Mark Dombeck, Ph.D. Updated: Oct 25th 2005
This disorder is characterized by a long-standing and complex pattern of feelings of inadequacy, extreme sensitivity to what other people think about them, and social inhibition. It typically manifests itself by early adulthood and includes a majority of the following symptoms:
* avoids occupational activities that involve significant interpersonal contact, because of fears of criticism, disapproval, or rejection
* is unwilling to get involved with people unless certain of being liked
* shows restraint within intimate relationships because of the fear of being shamed or ridiculed
* is preoccupied with being criticized or rejected in social situations
* is inhibited in new interpersonal situations because of feelings of inadequacy
* views self as socially inept, personally unappealing, or inferior to others
* is unusually reluctant to take personal risks or to engage in any new activities because they may prove embarrassing
Cynthia Levin, Psy.D. Updated: Oct 25th 2005
Personality disorders are typically some of the most challenging mental disorders to treat, since they are, by definition, an integral part of what defines an individual and their self-perceptions. Treatment most often focuses on increasing coping skills and interpersonal relationship skills through psychotherapy.
As with most personality disorders, the treatment of choice is psychotherapy. While individual therapy is usually the preferred modality, group therapy can be useful if the client can agree to attend enough sessions. Because of the basic components of this disorder, though, it is often difficult to have the individual attend group therapy early on in the therapeutic process. It is a modality to consider as the patient approaches termination of individual treatment, if additional therapy seems necessary and beneficial to the client.
Individuals who suffer from this disorder typically have poor self-esteem and issues surrounding any type of social interactions. They often see only the negative in life and have difficulty in looking at situations and interactions in an objective manner. This can also interfere with their self-report when they present for an initial evaluation, which can lead to important life history and medical information being missed (because the patient deems it and him or herself too unimportant to bother). It is necessary to take a more detailed evaluation than usual, while doing so in a relatively unobtrusive fashion. The clinician should be sensitive to nonverbal cues of the client during this session, to evaluate when information is being withheld. This is essential to making a differential diagnosis with similar-looking but vitally different disorders, such as someone who suffers from schizoid or borderline personality disorder. As with other personality disorders, the individual is not likely to present him or herself to therapy unless something has gone wrong in their life with which their dysfunctional personality style cannot adequately cope. As with other personality disorders, psychotherapy is usually most effective when it is relatively short-term and oriented toward finding solutions to specific life problems. While self-esteem issues will undoubtedly present themselves in treatment, serious self-enhancement is unlikely. The negative self-valuation is a life-long, pervasive cognition not conducive to regular methods of increasing one's self-esteem. As with all therapy, a solid therapeutic relationship founded with good rapport and listening to the client is important to the therapist's effectiveness. The therapeutic relationship in itself is used as a place where the client learns how to feel comfortable and safe in other social relationships. Forming initial rapport is likely to be more difficult with someone who has this disorder, since early termination is often an issue. Once rapport is formed, though, therapy is usually quite stable, unless issues are brought up that are extremely difficult for the client to deal with. Therefore, care should be used by the clinician in exploring new material during the session.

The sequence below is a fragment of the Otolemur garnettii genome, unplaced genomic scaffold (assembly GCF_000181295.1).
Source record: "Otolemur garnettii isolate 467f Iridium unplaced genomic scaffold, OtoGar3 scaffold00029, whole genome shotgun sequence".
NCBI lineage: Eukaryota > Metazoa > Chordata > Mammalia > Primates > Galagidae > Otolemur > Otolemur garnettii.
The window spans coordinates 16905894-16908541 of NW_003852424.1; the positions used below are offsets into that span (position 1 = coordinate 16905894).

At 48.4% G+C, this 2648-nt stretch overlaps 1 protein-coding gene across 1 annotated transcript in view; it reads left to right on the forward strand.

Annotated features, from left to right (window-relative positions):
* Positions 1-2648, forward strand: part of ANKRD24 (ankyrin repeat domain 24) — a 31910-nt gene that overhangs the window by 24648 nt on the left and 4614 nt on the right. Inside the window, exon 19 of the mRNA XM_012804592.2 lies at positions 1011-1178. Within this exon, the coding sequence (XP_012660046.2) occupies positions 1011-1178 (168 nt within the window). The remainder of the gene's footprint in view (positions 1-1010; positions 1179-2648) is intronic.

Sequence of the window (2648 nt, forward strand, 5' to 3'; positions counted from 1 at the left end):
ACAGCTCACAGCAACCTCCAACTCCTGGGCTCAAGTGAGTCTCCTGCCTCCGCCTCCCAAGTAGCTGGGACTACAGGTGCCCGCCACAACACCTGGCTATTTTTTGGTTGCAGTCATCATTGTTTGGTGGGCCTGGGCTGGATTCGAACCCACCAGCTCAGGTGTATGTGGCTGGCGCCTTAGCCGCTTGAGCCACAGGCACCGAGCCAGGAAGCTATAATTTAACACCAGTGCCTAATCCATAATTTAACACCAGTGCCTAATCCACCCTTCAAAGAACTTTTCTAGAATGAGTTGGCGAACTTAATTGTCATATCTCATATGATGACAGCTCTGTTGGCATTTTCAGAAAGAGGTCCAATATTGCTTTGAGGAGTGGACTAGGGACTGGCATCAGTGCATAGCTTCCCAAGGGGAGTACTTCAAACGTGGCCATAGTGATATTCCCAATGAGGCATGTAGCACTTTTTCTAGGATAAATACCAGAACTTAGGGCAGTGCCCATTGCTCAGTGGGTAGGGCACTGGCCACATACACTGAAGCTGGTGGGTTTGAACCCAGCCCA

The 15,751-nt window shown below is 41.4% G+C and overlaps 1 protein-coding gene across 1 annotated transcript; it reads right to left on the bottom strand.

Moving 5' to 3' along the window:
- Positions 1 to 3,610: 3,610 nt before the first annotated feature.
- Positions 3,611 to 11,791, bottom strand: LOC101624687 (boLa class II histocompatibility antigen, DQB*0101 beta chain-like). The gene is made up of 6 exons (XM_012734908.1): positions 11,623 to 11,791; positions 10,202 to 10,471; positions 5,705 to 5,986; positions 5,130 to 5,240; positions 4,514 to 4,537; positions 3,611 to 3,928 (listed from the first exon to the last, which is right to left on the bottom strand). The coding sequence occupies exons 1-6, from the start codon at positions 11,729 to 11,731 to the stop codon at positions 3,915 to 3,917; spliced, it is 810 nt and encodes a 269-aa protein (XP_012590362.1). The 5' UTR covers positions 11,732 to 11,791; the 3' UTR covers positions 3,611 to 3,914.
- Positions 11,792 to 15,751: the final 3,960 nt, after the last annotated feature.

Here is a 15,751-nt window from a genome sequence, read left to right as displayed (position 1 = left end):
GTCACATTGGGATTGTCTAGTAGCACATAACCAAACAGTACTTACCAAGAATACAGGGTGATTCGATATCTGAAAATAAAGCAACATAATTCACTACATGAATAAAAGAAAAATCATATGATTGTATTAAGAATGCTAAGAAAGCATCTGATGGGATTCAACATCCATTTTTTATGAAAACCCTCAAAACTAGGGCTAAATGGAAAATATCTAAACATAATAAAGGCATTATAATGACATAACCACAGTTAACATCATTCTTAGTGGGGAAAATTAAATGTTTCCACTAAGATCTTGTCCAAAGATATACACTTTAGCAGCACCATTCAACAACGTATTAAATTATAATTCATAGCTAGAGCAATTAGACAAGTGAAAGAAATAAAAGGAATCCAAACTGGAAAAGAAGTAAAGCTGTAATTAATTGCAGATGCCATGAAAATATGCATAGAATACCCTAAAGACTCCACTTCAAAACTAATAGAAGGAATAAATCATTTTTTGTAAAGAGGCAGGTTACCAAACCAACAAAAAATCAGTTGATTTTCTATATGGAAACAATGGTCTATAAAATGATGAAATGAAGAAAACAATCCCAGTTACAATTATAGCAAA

Termination of therapy is an important issue as well because a successful ending to therapy and the therapeutic relationship reinforces the possibility of new relationships.
As with all personality disorders medications should only be prescribed for specific and acute Axis I diagnoses or problems suffered by the individual. Anti-anxiety agents and antidepressants should be prescribed only when there is a clear Axis I diagnosis in conjunction with the personality disorder. Physicians should resist the temptation to over-prescribe to someone with this disorder, because they often present with complaints of anxiety in social situations or a feeling of disconnectedness with their feelings. The anxiety in this instance is clearly situationally related and medication may actually interfere with effective psychotherapeutic treatment.
There are not any self-help support groups or communities that we are aware of that would be conducive to someone suffering from this disorder. Such approaches would likely not be very effective because a person with this disorder is likely to avoid attending such sessions, due to increased anxiety and difficulty interacting socially.
However, learning relaxation and stress management techniques, especially stress inoculation techniques would be helpful for someone with Avoidant personality disorder. By learning relaxation and other stress reducing tools, the person is more able to cope during times of stress and manage one's own anxiety levels.
Portions are from Internet Mental Health, by Phillip W. Long, M.D.